Honey bees can be just as temperamental about the weather as we can. If you try to inspect your beehive on a rainy, cold day, you’re likely going to get a swarm of bees to the face. Many beekeeping experts will tell you that you want an ideal hive inspection temperature and conditions to ensure that you don’t harm yourself or the bees.
Hive Inspection Temperature
No matter the time of year, you need to consider a couple of things before inspecting your beehive.
Are your Bees out Foraging?
If they are, now is a good time to do a hive inspection. Because the bees are busy working for the hive, they are less likely to be bothered by you.
Fewer bees also make it so that fewer bees are squashed in the process of moving hive parts around. Moreover, it makes the whole process easier – you can see more combs clearly and worry less.
How do the Bees Sound?
Are they humming peacefully, or does it sound like a rampage inside the hive? If the former is true, it’s an excellent time to inspect. If the latter is true, you may want to stay away.
Bees can become bothered for many reasons – pests, inclement weather, a queen missing, etc. If they are trying to fix an issue within the hive, there is not a lot you can likely do but bother them anyway.
Is the Weather Bothering you?
If the weather is bothering you, it will likely bother your bees too. Try only to conduct hive inspections when the sun is out (unless it’s too hot).
You will need to inspect the hive during every season for different reasons. When you do this and how you approach it will alter how your bees succeed and how many stings you receive each year.
You may want to check on the success of your bees’ overwintering when spring hits. However, it’s commonly known that you should never handle your bees if the temperature is below 60F. Bees cannot fly when temperatures drop to 50F; therefore, you might be risking their safety.
After it reaches 60F, you will be able to begin inspecting the hive regularly. In mid-morning, or when they are out foraging, you can start to check for cleaning, disease, and honey at this time of year.
Since it’s rarely below 60F in the summer, you shouldn’t have to worry about too low temperatures for a hive inspection. However, the ideal hive inspection temperature is between 60F and 100F because high heat can also be dangerous for bees.
When it reaches above 100, bees rarely leave the hive. At this point, they will likely be fanning the nest out and sitting around its edges to ensure that the brood survives. They may be defensive and agitated if you try to interact at this time.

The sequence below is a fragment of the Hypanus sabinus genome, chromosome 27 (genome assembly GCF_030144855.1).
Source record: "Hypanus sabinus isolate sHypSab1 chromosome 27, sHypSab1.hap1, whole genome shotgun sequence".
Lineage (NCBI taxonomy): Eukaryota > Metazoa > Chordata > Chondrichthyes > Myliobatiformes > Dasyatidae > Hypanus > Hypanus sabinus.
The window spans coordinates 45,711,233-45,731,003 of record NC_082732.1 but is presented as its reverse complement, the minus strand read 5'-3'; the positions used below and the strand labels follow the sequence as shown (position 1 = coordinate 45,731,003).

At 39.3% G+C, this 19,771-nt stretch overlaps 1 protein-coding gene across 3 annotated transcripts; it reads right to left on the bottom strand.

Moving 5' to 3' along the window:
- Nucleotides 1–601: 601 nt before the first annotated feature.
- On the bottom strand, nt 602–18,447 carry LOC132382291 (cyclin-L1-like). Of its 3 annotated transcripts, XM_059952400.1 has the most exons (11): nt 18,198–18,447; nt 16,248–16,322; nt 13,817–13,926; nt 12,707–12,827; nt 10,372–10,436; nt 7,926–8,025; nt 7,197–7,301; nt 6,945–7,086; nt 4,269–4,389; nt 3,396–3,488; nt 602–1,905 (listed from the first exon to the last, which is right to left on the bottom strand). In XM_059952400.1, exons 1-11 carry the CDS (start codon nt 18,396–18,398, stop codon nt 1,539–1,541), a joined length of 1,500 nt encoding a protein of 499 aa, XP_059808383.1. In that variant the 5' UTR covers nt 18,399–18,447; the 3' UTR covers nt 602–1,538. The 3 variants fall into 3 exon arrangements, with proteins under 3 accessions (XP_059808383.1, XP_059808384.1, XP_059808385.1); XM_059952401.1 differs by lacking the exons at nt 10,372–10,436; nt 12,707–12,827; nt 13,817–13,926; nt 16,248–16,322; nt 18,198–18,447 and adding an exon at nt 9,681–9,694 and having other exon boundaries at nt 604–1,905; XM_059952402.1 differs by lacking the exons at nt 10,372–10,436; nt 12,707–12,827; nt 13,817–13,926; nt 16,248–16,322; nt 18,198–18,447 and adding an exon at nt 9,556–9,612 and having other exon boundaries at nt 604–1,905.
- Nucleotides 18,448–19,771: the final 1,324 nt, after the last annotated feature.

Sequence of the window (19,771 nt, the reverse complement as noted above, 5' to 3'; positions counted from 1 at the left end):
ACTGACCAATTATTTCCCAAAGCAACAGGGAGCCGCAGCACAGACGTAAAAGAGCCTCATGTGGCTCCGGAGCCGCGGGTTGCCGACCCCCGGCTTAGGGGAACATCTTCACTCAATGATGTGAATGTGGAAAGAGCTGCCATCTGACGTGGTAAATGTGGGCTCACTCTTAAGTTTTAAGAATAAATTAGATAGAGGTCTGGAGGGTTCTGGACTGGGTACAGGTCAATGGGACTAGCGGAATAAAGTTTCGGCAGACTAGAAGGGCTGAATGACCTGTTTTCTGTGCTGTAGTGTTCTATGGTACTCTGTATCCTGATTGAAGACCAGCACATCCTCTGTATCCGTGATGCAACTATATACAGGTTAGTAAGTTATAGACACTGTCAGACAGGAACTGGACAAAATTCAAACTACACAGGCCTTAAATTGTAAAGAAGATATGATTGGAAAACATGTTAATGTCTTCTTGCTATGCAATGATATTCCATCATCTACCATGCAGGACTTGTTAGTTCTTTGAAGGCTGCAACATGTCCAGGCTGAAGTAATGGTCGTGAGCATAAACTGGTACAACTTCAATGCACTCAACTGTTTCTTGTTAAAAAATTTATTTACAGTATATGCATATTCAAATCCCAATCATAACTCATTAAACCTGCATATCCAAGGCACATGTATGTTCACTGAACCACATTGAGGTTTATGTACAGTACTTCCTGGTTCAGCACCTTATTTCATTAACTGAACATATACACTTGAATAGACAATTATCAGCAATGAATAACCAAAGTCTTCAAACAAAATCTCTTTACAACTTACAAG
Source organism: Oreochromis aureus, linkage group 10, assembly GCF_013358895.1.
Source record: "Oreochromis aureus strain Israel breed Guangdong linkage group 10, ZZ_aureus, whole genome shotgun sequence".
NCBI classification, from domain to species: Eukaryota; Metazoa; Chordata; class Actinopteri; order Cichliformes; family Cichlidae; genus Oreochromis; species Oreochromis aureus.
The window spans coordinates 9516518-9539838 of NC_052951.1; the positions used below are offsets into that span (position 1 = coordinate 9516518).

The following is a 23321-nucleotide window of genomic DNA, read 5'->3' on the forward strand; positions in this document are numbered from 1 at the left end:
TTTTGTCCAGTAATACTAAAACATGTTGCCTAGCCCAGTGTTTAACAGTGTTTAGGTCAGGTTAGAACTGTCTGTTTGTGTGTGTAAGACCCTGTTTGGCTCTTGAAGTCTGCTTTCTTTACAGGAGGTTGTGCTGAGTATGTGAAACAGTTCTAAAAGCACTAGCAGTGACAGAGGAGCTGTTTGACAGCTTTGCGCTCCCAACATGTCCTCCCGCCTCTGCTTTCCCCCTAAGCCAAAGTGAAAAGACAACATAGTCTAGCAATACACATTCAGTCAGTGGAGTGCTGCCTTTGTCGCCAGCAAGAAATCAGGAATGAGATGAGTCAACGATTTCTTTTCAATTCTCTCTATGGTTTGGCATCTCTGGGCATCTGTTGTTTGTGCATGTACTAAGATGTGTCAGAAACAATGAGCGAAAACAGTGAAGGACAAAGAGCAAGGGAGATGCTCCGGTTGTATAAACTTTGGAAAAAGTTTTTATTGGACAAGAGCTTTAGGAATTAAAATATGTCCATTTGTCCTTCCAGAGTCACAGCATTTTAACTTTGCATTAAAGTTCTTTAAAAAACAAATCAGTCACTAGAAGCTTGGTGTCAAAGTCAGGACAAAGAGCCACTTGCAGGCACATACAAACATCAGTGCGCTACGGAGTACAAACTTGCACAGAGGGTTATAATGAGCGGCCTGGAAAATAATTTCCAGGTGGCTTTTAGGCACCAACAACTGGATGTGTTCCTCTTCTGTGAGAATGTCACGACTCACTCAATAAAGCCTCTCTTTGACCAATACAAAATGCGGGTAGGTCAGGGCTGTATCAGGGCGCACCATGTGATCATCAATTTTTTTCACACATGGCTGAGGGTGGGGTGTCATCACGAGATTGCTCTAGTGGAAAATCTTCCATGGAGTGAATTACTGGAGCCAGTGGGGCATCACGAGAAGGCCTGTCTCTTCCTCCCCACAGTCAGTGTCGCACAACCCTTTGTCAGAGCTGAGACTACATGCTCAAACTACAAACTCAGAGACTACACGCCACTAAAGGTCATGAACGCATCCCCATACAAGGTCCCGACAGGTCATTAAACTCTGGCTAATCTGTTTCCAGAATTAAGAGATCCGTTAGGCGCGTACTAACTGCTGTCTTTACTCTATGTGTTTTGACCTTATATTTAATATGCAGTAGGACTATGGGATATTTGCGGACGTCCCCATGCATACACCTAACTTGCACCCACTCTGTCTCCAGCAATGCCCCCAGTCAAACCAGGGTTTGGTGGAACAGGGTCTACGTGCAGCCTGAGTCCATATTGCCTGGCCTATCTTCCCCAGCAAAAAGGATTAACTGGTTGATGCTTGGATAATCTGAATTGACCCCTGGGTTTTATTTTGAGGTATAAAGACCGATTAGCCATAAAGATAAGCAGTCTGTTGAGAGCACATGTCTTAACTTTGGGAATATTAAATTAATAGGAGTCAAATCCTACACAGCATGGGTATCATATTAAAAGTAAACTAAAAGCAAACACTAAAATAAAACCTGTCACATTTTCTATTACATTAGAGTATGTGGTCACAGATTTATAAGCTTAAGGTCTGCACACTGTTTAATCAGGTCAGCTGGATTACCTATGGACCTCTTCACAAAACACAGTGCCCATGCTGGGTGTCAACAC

In addition, there are two other reasons why doing hive inspections during hot weather can be a bad idea:
- Robbing, or bees stealing honey from other hives, occurs most commonly during the peak of summer. Because of this, your bees may be more defensive during this time.
- Sticking full frames out in the direct sunlight can cause beeswax to melt, which in turn, can ruin the combs. If this happens, your bees have a lower shot of overwintering successfully.
In the autumn, not much work needs to be done. However, if your bees have created excess honey storage, you will want to harvest the rest of your honey for the year. Again, keep in mind that you won’t want to do a hive inspection if the weather is bad or the temperature is below 60F.
Winter is an especially tricky time for hive inspections. Bees don’t often leave the hive in the winter, so handling them and their environment can be troublesome – both for you and the bees. When the temperatures get cold, bees maintain the temperature of the hive by vibrating their wings and bodies.
The only reason for inspections during this time should be to provide supplemental feeding. Hive inspections should be short as not to lower the temperature too long.
The only other consideration to take into account when doing hive inspections is daylight. Unless an emergency, doing hive inspections at night should be a no-no. Although they have eight eyes, honey bees don’t have excellent night vision. If you visit them during this time, they may feel vulnerable and may sting more readily.
The ideal hive inspection temperature varies between 60F to 100F. Anywhere outside of this range will harm your bees and can result in the colony suffering. In addition, bees should not be handled during inclement weather, if the hive is buzzing loudly, and when the bees are all in the hive at once.
Good times to do hive inspections depend on the reason and season, but will largely be within times that bees are foraging and when the weather will not disturb them, their brood, or the combs.